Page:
We hear it all the time: Yankee ingenuity, German precision, Italian elegance. To be sure, these are stereotypes, but the origins of these perceptions can be found embedded in the nuances of each group’s national character. Perhaps it is a matter of priorities and the unique ways in which different peoples approach their different challenges.
In a nation traditionally living close to the bone, with scant physical and financial resources, New Zealanders’ basic approach to problem solving has been dubbed “No. 8 fencing wire,” for it’s believed that anything can be fashioned or fixed with a spool of it. If the Yanks are the can-do people, the Kiwis are the make-do people.
While finishing up a long refit on our cutter Roger Henry, I found an alarmingly frayed headstay wire. That led me to rigger Gerry Jacobs. In the course of our re-rig, Gerry mentioned that he had invented a new version of an inner forestay tensioner. I am all for the quest for the better mousetrap, but my first thought was that the traditional Highfield lever already did the job quite adequately. After all, it is simply an over-center lever that allows one to tension a removable inner forestay. Where’s the problem?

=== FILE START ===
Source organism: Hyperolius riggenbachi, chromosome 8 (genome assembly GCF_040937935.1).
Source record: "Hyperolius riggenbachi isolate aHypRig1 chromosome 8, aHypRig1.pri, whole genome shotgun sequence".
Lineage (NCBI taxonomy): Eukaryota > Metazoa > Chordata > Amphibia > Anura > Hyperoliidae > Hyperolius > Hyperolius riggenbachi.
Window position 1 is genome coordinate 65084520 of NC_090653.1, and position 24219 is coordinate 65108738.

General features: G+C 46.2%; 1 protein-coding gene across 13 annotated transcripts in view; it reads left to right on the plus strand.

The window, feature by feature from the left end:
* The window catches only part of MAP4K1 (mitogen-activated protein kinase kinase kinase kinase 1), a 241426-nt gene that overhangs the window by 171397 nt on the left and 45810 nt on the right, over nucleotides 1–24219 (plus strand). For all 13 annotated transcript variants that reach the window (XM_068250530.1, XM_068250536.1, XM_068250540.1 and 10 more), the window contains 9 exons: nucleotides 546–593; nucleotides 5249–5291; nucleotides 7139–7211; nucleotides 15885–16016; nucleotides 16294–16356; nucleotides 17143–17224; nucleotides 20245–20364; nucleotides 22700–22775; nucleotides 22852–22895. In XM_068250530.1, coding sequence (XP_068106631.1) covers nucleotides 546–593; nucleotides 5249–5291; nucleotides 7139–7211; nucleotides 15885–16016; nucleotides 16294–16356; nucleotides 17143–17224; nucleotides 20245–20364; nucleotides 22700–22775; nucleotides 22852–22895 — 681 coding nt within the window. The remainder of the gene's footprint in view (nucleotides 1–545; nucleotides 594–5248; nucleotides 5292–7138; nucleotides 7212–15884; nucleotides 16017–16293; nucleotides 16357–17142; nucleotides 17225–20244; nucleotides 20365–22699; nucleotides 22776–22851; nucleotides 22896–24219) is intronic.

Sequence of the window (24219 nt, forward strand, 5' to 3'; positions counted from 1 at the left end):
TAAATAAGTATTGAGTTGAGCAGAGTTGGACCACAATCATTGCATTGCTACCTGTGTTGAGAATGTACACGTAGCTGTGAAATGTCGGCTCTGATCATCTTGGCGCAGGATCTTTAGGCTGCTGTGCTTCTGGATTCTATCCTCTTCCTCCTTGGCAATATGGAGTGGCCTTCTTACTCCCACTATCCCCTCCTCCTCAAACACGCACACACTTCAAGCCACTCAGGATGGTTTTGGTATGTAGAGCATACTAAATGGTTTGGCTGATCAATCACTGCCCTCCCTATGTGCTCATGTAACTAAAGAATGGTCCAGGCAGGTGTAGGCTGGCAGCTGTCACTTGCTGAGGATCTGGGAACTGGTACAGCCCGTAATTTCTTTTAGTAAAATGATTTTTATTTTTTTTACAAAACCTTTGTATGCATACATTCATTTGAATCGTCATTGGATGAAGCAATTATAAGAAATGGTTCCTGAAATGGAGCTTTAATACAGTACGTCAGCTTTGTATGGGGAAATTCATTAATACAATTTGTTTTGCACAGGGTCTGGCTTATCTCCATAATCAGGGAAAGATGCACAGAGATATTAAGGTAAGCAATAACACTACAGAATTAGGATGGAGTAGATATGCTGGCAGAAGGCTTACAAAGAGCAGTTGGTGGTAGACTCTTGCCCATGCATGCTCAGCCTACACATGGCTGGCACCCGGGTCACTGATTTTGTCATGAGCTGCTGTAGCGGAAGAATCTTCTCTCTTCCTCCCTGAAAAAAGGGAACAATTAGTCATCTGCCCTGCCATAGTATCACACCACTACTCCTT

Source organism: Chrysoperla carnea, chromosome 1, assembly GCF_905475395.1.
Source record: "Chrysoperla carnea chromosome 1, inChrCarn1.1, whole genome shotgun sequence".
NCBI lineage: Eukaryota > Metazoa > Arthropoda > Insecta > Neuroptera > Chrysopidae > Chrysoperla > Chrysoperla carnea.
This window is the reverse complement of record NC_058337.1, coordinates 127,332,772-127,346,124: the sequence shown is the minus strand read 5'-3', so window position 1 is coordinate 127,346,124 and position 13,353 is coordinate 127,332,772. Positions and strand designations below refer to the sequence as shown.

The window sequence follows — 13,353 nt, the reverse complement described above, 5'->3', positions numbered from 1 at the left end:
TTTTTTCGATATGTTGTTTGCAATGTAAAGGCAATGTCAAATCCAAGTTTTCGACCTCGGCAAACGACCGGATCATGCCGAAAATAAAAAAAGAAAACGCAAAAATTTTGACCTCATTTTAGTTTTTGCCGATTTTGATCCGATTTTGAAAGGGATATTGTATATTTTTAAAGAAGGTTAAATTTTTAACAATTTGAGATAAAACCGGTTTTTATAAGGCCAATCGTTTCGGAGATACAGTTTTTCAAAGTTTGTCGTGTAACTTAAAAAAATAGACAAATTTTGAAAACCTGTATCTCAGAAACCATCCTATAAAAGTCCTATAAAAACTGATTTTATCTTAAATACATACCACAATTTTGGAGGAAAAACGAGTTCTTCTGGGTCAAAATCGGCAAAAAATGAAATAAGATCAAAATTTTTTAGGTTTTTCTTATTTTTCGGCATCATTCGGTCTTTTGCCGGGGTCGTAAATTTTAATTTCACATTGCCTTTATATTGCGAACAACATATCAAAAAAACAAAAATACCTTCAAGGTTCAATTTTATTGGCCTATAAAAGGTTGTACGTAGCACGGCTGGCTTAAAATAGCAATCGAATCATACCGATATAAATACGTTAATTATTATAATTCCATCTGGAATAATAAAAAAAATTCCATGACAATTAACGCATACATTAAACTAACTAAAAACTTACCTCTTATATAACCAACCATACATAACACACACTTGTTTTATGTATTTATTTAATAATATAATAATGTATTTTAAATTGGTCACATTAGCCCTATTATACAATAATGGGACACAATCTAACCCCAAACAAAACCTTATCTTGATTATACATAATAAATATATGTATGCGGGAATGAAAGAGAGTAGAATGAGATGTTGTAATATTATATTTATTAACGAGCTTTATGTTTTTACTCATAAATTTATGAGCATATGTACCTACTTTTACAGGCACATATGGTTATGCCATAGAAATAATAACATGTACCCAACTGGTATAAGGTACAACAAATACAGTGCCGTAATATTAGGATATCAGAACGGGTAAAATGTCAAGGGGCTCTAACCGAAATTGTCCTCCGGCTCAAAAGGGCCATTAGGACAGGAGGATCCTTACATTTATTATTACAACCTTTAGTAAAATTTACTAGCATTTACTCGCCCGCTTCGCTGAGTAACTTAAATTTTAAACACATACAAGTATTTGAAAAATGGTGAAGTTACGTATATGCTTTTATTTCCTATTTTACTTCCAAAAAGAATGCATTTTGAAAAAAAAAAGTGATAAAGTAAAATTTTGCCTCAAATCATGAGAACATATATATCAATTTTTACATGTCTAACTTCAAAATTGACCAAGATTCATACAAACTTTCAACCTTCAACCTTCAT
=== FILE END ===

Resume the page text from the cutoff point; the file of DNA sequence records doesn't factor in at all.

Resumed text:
Gerry explained that the Highfield lever has many moving parts, an anathema to reliability. Most require that you remove a clevis pin to fix or free the stay. That may be a simple task at the dock, but on the foredeck of a pitching vessel, the pin is as likely as not to be lost; then you have an official “situation.” Because the lever is secured in its closed position by a sliding ring that sits proudly, it is prone to being caught by a flailing sheet, and the lever could accidentally open as a result. Highfields are bulky and, to the more discerning eye, not very elegant-looking. Add to those negatives the fact that they are inexplicably expensive.
Gerry broke down the Highfield lever into its core parts and purposes, experimented, and fiddled. His eureka moment came with an insight into the basic physics behind developing the power required to tension the wire versus the length of the throw of a short lever.
In his Hooklever NZ, Gerry has found a mechanical multiplier that is as simple as it is safe. He has significantly reduced the number of moving parts, resulting in a lighter and far more elegant-looking piece of equipment. Whereas the tension on the standard lever pulls in a direction tending to open the device, Gerry’s design pulls in a way that has a neutral effect. This, coupled with the way in which he has recessed the retainer ring into the lever handle and main body, lessens the chance of accidental openings. Gerry’s strongest selling point will be that he can offer all these improvements at approximately half the cost of what’s now on the market. If you would like to know more, contact Gerry at [email protected]